Ideally, when their training is complete here at ECS, we’ll be able to tell the Raggants, “Go! Read, watch, sing, and pursue whatever you want.” And we’ll be able to do so knowing that they’ve developed appetites and loves that evidence maturity, discernment, and love for God and His people.
In his essay “The Weight of Glory,” C.S. Lewis suggested the following:
“We are half-hearted creatures, fooling about with drink and sex and ambition when infinite joy is offered us, like an ignorant child who wants to go on making mud pies in a slum because he cannot imagine what is meant by the offer of a holiday at the sea. We are far too easily pleased.”
As you’re probably aware, he goes on to explain that spiritual pursuits and satisfaction satisfy far more deeply than world pleasures. After all, we’re spiritual creatures. But there’s a broader principle in view here, as I see it.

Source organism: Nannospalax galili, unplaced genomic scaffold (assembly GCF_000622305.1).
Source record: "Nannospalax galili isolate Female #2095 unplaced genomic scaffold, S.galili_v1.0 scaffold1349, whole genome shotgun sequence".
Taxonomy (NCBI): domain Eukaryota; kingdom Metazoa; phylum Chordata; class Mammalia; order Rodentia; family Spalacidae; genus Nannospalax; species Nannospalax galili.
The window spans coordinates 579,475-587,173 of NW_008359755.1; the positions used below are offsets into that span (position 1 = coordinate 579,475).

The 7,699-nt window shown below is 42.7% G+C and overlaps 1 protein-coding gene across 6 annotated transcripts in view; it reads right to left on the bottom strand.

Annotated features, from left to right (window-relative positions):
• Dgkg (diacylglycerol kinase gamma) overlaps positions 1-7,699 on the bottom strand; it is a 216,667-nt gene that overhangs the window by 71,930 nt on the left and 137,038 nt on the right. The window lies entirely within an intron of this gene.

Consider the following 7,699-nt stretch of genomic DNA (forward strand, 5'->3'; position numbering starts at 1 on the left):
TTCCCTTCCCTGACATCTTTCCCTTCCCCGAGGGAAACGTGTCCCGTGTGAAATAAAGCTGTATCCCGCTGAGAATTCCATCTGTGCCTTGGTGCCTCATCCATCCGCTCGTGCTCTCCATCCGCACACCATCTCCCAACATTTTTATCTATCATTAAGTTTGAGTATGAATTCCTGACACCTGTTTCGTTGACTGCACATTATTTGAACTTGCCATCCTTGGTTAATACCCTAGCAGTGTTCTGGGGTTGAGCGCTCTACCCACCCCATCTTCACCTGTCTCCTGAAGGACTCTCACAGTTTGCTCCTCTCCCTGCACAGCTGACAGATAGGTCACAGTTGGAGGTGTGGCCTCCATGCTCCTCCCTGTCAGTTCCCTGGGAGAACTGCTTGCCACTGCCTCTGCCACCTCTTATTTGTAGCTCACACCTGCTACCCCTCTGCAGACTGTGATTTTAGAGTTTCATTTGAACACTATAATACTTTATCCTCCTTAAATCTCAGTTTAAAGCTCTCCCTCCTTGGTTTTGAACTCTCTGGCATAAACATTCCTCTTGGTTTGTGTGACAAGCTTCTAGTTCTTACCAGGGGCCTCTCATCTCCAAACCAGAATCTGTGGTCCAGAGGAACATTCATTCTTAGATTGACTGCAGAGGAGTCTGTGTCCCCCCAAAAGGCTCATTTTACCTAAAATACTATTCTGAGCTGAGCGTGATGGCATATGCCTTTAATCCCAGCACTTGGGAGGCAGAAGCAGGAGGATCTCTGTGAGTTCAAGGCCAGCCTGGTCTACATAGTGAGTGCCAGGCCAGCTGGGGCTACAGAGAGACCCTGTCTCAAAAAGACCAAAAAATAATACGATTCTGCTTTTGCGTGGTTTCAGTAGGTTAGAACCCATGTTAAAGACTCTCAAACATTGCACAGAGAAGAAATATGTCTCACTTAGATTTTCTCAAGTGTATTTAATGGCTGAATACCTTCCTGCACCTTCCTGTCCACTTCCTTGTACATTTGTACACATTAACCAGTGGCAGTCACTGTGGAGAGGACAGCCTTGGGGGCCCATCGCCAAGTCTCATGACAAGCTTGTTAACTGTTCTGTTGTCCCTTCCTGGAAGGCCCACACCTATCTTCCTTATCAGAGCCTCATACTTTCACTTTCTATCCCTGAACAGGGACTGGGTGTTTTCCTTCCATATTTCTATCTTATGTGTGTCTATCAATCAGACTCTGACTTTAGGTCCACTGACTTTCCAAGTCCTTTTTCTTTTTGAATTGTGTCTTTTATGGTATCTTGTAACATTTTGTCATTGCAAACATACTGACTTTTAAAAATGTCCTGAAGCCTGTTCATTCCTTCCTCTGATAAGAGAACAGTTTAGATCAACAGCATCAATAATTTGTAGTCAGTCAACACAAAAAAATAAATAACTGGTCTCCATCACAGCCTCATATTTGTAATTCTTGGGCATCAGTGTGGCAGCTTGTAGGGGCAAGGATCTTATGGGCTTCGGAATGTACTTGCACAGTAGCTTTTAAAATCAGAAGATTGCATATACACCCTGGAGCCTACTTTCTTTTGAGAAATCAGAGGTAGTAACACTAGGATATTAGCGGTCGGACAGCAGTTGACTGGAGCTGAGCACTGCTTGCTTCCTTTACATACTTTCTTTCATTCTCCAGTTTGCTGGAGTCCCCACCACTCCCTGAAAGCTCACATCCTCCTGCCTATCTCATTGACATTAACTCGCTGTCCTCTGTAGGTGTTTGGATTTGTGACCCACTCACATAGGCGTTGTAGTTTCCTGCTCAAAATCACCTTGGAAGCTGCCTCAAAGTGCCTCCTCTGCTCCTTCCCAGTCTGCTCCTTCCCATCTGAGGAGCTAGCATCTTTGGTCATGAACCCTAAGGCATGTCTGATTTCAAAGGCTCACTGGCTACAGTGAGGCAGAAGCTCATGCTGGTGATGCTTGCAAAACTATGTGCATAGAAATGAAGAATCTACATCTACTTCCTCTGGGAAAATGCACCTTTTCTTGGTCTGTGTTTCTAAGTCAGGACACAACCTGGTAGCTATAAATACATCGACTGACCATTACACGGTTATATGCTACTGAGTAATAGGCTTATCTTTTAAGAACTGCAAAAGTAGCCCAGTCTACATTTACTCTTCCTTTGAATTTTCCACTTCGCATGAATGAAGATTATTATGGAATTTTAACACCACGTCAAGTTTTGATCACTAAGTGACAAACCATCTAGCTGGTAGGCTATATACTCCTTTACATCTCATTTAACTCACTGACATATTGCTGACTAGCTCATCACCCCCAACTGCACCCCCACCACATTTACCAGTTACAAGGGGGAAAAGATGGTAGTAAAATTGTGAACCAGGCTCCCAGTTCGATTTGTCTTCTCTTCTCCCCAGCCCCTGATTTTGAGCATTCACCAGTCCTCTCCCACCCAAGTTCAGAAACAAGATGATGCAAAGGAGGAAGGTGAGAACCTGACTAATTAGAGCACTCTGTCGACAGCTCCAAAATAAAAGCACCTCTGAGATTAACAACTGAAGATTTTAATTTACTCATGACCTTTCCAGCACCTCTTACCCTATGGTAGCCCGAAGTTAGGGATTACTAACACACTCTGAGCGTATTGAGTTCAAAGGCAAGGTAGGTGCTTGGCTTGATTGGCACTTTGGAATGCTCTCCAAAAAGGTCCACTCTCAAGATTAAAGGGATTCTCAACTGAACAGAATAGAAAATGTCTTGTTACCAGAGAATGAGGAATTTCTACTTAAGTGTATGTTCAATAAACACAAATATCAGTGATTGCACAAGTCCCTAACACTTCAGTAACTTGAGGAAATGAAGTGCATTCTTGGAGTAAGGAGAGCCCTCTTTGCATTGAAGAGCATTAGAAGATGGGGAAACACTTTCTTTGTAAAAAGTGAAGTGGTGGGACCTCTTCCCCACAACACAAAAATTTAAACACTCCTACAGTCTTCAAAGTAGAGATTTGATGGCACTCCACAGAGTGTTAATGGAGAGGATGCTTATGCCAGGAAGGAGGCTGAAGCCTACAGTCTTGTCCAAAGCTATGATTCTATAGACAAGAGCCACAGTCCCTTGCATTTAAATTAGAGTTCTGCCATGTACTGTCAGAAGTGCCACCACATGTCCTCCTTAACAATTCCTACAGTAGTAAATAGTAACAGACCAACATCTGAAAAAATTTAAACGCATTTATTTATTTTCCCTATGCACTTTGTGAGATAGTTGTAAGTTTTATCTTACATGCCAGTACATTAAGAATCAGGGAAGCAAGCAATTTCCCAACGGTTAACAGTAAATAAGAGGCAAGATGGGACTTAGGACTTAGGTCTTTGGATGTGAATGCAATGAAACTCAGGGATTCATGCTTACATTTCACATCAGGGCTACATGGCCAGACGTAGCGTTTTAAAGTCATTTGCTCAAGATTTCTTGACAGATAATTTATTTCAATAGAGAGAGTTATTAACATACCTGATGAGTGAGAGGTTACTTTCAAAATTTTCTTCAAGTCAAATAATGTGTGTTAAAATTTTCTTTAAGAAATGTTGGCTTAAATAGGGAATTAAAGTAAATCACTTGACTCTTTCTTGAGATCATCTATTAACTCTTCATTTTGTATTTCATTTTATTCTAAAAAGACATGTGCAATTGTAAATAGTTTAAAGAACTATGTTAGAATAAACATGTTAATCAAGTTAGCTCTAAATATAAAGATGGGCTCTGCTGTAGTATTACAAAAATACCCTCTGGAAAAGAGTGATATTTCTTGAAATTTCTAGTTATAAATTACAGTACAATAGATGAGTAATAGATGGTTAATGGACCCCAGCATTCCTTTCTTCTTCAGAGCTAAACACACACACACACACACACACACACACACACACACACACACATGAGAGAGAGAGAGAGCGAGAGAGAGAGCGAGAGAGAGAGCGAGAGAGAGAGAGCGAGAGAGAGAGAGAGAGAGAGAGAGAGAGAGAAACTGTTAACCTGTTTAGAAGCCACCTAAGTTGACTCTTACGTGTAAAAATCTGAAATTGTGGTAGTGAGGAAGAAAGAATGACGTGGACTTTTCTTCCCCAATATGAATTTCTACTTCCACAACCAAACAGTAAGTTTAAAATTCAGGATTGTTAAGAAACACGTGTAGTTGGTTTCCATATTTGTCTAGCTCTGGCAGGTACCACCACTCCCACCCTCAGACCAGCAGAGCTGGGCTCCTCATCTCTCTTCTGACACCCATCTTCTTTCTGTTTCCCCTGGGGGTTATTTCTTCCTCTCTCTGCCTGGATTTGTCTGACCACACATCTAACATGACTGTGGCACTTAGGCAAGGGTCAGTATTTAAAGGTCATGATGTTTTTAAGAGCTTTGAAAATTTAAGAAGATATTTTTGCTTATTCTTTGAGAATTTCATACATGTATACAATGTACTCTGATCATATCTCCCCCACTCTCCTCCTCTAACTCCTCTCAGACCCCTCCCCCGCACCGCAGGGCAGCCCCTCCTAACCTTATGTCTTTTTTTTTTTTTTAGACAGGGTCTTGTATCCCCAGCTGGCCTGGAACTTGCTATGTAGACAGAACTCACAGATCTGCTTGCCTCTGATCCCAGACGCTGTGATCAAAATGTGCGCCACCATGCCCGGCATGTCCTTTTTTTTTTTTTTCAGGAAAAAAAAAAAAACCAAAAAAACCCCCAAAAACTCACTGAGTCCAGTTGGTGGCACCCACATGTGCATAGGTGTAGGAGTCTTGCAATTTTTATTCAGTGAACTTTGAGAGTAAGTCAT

Let’s fast forward twenty years, when all the current Raggants are grown and gone, with families of their own, and having a bunch of children of their own roaming the halls of ECS. Imagine if those grown Raggants sing psalms for fun (and for fight); imagine if they mow their lawns and coach soccer and run the corner drug store and vote and worship in their churches and train their kids to ride a bike in the driveway like culture shapers. How awesome would it be to have grownup Raggants reading and rereading The City of God or The Canterbury Tales or Macbeth or Beowulf or That Hideous Strength because they love them, not because they’re assigned? This will only come about if they have the right appetites.
Only when we have the right appetites will we have the right pursuits…at least with any consistency. If our students properly love the Word, they’ll read it; if our students properly love their neighbors, they’ll serve them; if our students properly love their spouses, they’ll be faithful in heart and body; if our students properly love the Beautiful, they’ll pursue the True and the Good.
I say all this because (per our Mission Statement) classical education and sacrificial labors are tools that we use to “commend the works of the Lord to another generation.” Classical education is not the end. As cheesy as it may sound, this is but the beginning of a life of worship and living so as to shape culture. That’s why we care about whetting in our students the right appetites.